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In the Matter of Michael J. v. New York State Comptroller et al

State of New York Supreme Court, Appellate Division Third Judicial Department


May 10, 2012

IN THE MATTER OF MICHAEL J. KILBRIDE, PETITIONER,
v.
NEW YORK STATE COMPTROLLER ET AL., RESPONDENTS.

The opinion of the court was delivered by: Garry, J.

MEMORANDUM AND JUDGMENT

Calendar Date: April 16, 2012

Before: Peters, P.J., Mercure, Stein, McCarthy and Garry, JJ.

Proceeding pursuant to CPLR article 78 (transferred to this Court by order of the Supreme Court, entered in Albany County) to review a determination of respondent Comptroller which denied petitioner's application for accidental disability retirement benefits.

On January 14, 2009, petitioner, a court officer sergeant, was on duty when he was injured by an "unruly defendant" bursting into the courtroom. In his application for accidental disability retirement benefits, petitioner stated that the incident occurred as he "was attempting to prevent an angry defendant from attacking the judge. He charged at the judge knocking me to the ground." The application was denied and petitioner sought a hearing and a redetermination. Following a hearing, the Hearing Officer denied the application, finding that petitioner did not establish that the incident was an accident within the meaning of Retirement and Social Security Law § 605-a. Respondent Comptroller adopted the Hearing Officer's findings, and this CPLR article 78 proceeding ensued.

We confirm. To qualify for "accidental disability retirement benefits, the underlying accident must be a sudden, fortuitous, out of the ordinary and unexpected event that does not result from an activity undertaken in the performance of regular or routine employment duties" (Matter of Rykala v New York State Comptroller, 92 AD3d 1077, 1077 [2012] [internal quotation marks and citation omitted]). Here, as noted by the Hearing Officer, petitioner's job duties included removing or restraining disruptive individuals and providing security in the courtroom. While petitioner testified that he was not injured while attempting to defend a judge but was, in fact, the passive victim of an assault, the Hearing Officer determined that petitioner's hearing testimony was less credible than his earlier written account contained in his application for benefits. Although the record contains proof from which it could be concluded that petitioner was injured as the result of an assault, this does not negate the substantial evidence supporting the finding that petitioner's injury was caused by physical contact of the sort that is inherent in the routine performance of his duties (see Matter of Wise v New York State Comptroller, 38 AD3d 1032, 1033-1034 [2007], lv denied 9 NY3d 811 [2007]; Matter of Ammann v New York State Comptroller, 13 AD3d 858, 859 [2004], lv denied 5 NY3d 702 [2005]).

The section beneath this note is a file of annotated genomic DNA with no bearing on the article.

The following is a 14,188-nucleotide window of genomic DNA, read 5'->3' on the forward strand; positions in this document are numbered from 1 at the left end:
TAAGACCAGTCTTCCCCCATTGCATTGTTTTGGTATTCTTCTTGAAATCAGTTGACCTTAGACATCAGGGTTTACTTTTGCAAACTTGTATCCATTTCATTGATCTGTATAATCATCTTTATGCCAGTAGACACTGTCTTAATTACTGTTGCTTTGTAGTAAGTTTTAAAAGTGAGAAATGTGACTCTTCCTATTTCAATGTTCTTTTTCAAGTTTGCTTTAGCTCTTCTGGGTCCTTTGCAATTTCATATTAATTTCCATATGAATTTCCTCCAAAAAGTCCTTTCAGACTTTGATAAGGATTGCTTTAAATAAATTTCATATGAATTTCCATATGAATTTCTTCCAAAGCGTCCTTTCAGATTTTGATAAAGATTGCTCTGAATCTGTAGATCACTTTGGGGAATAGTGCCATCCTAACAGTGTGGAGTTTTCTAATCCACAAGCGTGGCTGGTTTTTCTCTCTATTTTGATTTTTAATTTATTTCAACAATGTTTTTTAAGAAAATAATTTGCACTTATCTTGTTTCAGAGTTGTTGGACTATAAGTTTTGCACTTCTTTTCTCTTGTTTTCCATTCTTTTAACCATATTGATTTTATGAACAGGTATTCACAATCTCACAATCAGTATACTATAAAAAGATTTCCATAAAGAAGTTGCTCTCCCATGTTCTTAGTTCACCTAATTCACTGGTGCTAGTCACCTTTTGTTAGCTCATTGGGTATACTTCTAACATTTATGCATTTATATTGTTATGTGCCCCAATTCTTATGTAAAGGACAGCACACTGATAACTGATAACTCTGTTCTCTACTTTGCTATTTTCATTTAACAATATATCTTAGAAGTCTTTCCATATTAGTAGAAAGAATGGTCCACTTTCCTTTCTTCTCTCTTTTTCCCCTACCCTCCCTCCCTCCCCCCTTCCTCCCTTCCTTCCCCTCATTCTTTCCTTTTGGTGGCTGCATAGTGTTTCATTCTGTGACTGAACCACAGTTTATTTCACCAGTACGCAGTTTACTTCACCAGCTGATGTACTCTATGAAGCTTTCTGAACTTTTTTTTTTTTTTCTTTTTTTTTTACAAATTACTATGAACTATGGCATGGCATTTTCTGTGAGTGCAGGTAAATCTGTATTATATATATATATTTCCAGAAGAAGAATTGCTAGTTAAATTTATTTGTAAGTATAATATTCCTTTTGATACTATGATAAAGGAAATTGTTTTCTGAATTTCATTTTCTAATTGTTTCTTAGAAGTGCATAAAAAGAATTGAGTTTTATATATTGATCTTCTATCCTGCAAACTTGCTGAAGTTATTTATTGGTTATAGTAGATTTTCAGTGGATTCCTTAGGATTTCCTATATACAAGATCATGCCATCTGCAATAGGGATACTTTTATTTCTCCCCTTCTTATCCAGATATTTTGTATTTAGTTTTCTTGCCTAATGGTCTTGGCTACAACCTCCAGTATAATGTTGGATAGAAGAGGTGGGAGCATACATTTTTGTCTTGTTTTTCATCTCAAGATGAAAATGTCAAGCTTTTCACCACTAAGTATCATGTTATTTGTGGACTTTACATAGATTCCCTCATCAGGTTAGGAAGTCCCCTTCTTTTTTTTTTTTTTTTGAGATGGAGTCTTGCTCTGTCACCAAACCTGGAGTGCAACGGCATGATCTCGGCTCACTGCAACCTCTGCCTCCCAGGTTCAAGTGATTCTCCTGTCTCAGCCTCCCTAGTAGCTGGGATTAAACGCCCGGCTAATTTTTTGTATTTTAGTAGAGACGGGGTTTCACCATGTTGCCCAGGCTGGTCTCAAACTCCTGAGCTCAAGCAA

Peters, P.J., Mercure, Stein and McCarthy, JJ., concur.

ADJUDGED that the determination is confirmed, without costs, and petition dismissed.

ENTER:

Robert D. Mayberger Clerk of the Court

20120510

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